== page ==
Haliburton’s Sylvia Claridge always looks forward to spending one night every year outside, braving the elements to sleep in her car.

She was one of 48 people who took up temporary residence in the Head Lake Park parking lot March 22 as Places for People hosted its fifth-annual Sleeping in Cars fundraiser. The event was an overwhelming success, said organizer Nataly Mylan, bringing in over $31,000 – more than the previous four years combined.

Claridge and her grandsons, Matthias Malette, 16, and Logan Malette, 19, contributed approximately $1,500. Speaking to her inspiration, Claridge said she’s seen the impacts of the County’s housing crisis firsthand.

“I’ve been doing this event since the very beginning, because I’m so passionate about ending homelessness and bringing more affordable housing options to our area,” Claridge said. “I know some people who didn’t have anywhere to live one summer and so they pitched a tent in our backyard. They lived there for months before they found somewhere. There’s just nothing to rent around here, nothing.”

Logan, who works full-time at Haliburton Chrysler, said he too spent months last year searching for a place of his own he could afford. While he eventually found somewhere, he said his family’s support was the only thing preventing him from being on the streets.

Homelessness is a growing problem in the Highlands. According to Michelle Corley, human services manager of housing at Kawartha Lakes Haliburton Housing Corporation, there are 19 County residents on KLH’s recognized by-name homelessness list, with a further 15 to 19 people known to be homeless, but not yet on the list.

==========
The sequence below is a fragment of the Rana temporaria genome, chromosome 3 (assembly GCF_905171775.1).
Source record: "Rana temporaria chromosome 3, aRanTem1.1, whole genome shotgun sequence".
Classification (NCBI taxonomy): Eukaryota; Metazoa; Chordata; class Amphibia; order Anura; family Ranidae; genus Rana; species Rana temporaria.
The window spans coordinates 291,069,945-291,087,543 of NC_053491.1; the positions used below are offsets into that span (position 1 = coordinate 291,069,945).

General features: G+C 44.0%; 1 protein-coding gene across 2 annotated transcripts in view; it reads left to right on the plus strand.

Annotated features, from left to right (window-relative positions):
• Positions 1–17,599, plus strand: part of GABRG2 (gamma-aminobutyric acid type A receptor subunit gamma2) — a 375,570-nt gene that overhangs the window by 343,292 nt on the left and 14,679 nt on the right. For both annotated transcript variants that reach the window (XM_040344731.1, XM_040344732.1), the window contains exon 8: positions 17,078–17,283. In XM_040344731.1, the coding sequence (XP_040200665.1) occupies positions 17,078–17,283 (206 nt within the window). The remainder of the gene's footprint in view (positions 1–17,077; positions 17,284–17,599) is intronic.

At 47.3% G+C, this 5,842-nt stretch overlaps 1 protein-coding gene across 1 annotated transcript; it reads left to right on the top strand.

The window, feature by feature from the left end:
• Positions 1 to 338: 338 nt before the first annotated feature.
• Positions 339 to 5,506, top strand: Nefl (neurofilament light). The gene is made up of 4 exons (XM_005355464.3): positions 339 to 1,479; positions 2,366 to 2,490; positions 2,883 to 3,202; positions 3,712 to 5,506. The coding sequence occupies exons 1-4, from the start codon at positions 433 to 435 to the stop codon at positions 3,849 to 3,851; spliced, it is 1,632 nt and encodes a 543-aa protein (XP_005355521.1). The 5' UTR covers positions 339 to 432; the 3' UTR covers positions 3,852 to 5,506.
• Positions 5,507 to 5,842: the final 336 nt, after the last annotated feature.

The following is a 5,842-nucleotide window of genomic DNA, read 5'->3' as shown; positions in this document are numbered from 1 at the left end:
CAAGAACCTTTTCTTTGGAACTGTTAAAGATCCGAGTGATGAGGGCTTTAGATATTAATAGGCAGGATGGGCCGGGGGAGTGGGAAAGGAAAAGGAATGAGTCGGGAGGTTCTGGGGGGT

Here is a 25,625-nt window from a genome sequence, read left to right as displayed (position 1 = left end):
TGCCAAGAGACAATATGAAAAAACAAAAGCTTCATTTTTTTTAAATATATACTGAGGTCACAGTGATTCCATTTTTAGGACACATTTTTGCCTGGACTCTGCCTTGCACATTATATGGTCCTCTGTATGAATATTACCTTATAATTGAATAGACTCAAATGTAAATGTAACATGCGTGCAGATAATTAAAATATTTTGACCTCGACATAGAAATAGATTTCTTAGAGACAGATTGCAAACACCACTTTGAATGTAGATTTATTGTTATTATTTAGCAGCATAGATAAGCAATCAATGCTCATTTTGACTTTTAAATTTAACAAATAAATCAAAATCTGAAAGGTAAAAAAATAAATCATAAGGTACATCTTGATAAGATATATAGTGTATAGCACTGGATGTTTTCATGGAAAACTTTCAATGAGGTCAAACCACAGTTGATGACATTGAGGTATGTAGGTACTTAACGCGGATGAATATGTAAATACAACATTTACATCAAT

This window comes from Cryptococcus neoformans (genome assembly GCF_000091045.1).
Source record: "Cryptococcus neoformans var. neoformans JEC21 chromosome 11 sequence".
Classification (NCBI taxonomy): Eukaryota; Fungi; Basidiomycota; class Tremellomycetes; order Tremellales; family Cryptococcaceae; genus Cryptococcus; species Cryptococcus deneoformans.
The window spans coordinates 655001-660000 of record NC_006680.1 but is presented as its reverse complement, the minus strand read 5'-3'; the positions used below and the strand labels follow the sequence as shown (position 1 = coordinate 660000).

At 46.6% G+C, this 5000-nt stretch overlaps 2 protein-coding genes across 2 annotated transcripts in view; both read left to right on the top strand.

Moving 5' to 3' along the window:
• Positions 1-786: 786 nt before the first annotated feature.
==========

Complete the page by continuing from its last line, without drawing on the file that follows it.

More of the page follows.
Andria Cowan Molyneaux, owner of ACM Designs, was a first-time participant. She and six staff raised $13,000.

“It’s obvious that housing is an issue right across our country, but when we look in our backyard, it’s heartbreaking to know there are so many people who can’t find a place to live,” Cowan Molyneaux said. “Affordability is one component of this issue, but the fact there’s zero inventory makes this a whole other ballgame.”

She has frequently housed new hires in accommodations above the ACM Designs offices on Dysart Avenue. She also knows of at least one staff member who spent time living from their vehicle.

“That was what inspired me to do this – I decided I wanted to be part of the team trying to find solutions,” Cowan Molyneaux said.

Algonquin Highlands deputy mayor Jennifer Dailloux, who has often spoken of wanting to see her township work to bring more affordable housing to the community, was one of the participants, while Minden Hills mayor Bob Carter and coun. Shirley Johannessen, and Dysart et al deputy mayor Walt McKechnie made appearances.

Mylan said this year’s event was the most successful yet.

“We are thrilled – we surpassed even our own lofty goals… this is proof that affordable housing is on the minds of so many County residents,”

P4P is still accepting donations. To give, email info@placesforpeople.ca.